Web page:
About Substance Use and Mental Health Disorders…
May 18, 2020
According to the National Institute on Drug Abuse (NIDA), drug addiction is classified as a mental illness. Addiction changes the brain in fundamental ways, disturbing a person’s normal hierarchy of needs and desires and substituting new priorities connected with procuring and using drugs. The resulting compulsive behaviors, that override the ability to control impulses despite the consequences, are similar to hallmarks of other mental illnesses.
In fact, the Diagnostic and Statistical Manual of Mental Disorders (DSM), which is the definitive resource of diagnostic criteria for all mental disorders, includes criteria for drug use disorders, distinguishing between two types: drug abuse and drug dependence.
Drug dependence is synonymous with substance use disorder (addiction). By comparison, the criteria for drug abuse hinges on the harmful consequences of repeated use but does not include the compulsive use, tolerance (i.e., needing higher doses to achieve the same effect), or withdrawal (i.e., symptoms that occur when use is stopped) that can be signs of addiction.
Many people who regularly misuse drugs are also diagnosed with mental disorders and vice versa. The co-occurrence of these disorders is known as comorbidity. The high prevalence of comorbidity has been documented in multiple national population surveys since the 1980s. Data show that persons diagnosed with mood or anxiety disorders are about twice as likely to suffer also from a substance use disorder (abuse or dependence) compared with respondents in general. The same is true for those diagnosed with an antisocial syndrome, such as antisocial personality or conduct disorder. Similarly, persons diagnosed with substance use disorders are roughly twice as likely to suffer also from mood and anxiety disorders.
Adolescence–A Vulnerable Time
Although substance use and addiction can happen at any time during a person’s life, drug use typically starts in adolescence, a period when the first signs of mental illness commonly appear. It is therefore not surprising that comorbid disorders can already be seen among youth. Significant changes in the brain occur during adolescence, which may enhance vulnerability to drug use and the development of addiction and other mental disorders. Drugs affect brain circuits involved in learning and memory, reward, decision making, and behavioral control, all of which are still maturing into early adulthood.
One of the brain areas still maturing during adolescence is the prefrontal cortex– the part of the brain that enables us to assess situations, make sound decisions, and keep our emotions and desires under control. The fact that this critical part of an adolescent’s brain is still a work in progress puts them at increased risk for poor decision making (such as trying drugs or continuing misuse). Thus, introducing drugs while the brain is still developing may have profound and long-lasting consequences.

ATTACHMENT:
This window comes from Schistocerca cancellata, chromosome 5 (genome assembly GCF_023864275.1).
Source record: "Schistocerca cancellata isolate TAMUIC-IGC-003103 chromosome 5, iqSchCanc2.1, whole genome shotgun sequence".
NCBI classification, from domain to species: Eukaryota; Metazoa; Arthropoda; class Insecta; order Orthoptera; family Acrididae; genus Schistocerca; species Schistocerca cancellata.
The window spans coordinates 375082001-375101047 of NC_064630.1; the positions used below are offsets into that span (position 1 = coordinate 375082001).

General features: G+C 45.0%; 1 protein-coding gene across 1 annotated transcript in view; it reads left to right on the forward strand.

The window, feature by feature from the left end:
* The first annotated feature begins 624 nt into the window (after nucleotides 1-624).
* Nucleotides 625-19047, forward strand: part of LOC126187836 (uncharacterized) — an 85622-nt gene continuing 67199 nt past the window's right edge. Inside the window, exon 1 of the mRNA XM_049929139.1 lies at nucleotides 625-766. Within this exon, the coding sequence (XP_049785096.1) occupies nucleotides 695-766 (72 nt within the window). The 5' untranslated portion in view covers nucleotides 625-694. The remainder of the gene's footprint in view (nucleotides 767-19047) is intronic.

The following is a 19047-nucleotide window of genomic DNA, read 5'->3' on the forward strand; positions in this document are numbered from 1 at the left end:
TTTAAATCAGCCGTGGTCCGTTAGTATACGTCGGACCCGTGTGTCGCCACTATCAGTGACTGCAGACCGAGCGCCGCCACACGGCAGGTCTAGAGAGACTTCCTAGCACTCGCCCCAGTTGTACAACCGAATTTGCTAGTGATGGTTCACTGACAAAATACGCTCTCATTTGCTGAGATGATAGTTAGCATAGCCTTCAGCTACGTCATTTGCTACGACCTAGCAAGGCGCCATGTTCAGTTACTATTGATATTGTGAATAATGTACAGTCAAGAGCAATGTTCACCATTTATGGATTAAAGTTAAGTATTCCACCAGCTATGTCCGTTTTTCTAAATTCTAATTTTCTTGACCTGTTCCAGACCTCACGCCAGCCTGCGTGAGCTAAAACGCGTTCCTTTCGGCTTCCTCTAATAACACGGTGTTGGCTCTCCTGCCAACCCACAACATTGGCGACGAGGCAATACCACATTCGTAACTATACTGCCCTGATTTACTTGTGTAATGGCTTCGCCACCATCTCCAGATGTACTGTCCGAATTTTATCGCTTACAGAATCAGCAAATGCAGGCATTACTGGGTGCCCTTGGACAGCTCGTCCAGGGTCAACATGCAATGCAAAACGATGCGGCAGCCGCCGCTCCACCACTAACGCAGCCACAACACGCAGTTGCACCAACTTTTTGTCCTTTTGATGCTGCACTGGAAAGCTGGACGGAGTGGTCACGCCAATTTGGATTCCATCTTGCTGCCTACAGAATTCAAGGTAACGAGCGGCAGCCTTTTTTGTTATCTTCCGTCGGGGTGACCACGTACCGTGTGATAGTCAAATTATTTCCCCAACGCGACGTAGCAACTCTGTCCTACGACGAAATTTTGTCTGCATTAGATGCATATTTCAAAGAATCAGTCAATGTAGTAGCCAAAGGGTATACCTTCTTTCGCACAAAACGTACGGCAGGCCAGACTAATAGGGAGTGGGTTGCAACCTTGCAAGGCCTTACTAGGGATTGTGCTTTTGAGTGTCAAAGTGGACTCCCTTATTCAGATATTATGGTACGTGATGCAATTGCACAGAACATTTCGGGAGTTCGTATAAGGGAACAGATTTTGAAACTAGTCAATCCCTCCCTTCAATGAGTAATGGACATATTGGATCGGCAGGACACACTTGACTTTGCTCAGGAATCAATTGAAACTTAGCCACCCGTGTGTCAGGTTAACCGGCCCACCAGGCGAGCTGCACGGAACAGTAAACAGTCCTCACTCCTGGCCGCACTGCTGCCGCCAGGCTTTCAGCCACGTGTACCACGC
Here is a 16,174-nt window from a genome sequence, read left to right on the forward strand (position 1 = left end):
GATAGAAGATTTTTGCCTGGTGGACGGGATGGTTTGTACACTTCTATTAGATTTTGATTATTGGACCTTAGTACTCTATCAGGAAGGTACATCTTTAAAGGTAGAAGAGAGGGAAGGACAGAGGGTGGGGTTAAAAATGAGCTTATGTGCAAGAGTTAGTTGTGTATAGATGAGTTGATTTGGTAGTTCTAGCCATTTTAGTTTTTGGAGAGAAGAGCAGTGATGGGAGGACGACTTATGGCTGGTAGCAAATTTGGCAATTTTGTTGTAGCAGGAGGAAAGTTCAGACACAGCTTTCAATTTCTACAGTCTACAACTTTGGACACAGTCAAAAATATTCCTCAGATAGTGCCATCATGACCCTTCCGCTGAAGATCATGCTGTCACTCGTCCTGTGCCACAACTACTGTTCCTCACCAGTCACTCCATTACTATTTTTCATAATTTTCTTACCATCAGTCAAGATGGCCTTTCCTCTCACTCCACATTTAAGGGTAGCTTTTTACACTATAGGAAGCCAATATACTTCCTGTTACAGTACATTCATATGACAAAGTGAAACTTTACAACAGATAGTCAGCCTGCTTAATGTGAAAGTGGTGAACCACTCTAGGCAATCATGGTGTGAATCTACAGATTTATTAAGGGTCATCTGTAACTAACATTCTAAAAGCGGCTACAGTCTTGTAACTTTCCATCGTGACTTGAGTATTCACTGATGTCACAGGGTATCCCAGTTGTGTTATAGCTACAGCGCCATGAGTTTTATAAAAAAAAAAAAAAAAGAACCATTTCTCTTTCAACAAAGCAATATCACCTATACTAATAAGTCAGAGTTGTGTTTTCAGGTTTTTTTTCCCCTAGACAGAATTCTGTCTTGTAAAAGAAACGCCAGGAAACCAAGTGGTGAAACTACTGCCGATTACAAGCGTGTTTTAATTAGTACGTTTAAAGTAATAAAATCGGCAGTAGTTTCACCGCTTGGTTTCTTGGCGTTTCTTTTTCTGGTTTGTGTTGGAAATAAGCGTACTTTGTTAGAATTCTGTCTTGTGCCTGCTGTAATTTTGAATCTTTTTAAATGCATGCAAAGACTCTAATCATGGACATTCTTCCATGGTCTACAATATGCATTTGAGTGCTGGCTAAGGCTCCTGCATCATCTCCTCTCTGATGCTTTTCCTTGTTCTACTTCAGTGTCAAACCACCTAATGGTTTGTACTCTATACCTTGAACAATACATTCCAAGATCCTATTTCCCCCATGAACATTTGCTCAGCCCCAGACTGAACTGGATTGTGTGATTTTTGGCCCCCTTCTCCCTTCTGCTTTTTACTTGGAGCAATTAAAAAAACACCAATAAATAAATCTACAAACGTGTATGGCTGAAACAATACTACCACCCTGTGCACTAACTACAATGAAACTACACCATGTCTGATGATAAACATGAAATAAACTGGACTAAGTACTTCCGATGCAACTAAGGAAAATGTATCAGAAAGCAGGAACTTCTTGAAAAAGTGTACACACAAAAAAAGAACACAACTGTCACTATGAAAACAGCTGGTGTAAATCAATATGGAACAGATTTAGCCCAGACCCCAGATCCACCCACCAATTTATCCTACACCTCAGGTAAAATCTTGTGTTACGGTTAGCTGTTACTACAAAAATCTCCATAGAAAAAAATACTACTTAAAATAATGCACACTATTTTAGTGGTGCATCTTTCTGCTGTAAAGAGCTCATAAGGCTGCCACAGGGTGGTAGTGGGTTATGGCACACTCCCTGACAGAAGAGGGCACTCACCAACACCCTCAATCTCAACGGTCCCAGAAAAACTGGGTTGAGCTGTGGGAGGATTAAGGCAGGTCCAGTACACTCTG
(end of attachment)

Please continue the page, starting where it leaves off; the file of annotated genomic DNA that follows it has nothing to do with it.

The more we learn, the better we understand the abilities and vulnerabilities of teens and the significance of this stage for life-long mental health. The fact that so much change is taking place beneath the surface may be something for parents to keep in mind during the ups and downs of adolescence.
Drug misuse and addiction have negative consequences for individuals and for society. Estimates of the total overall costs of substance abuse in the United States, including productivity and health- and crime-related costs exceed $600 billion annually. This includes approximately $193 billion for illicit drugs, $193 billion for tobacco, and $235 billion for alcohol. As staggering as these numbers are, they do not fully describe the breadth of destructive public health and safety implications of drug misuse and addiction, such as family disintegration, loss of employment, failure in school, domestic violence, and child abuse.
It is often mistakenly assumed that individuals with substance use disorders lack moral principles or willpower and that they can stop using drugs simply by choosing to change their behavior. In reality, drug addiction is a complex disease, and quitting takes more than good intentions or a strong will. In fact, because drugs change the brain in ways that foster compulsive drug abuse, quitting is difficult, even for those who are ready to do so… Through scientific advances, we know more than ever before about how drugs work in the brain, and we also know that drug addiction is treatable and that recovery is possible.
Treatment is available to help people counter addiction’s powerful disruptive effects. Similar to other chronic, recurring diseases, such as diabetes, asthma, or heart disease, substance use disorder can be managed successfully. Many do not realize that addiction is not only treatable, but it is also preventable. Research has shown that prevention programs involving families, schools, communities, and the media are effective in reducing drug misuse. That’s why CAPE provides a diversity of prevention-focused, educational programming in our community.
If you or someone you know is struggling with mental health and substance use disorders, know that there is hope… At CAPE, we offer cost-free and judgment-free recovery services through the support of our peer recovery advocates. Call 845-554-2865 for more information.
Submitted by Alara Bedka
Data Source: NIDA (National Institute on Drug Abuse)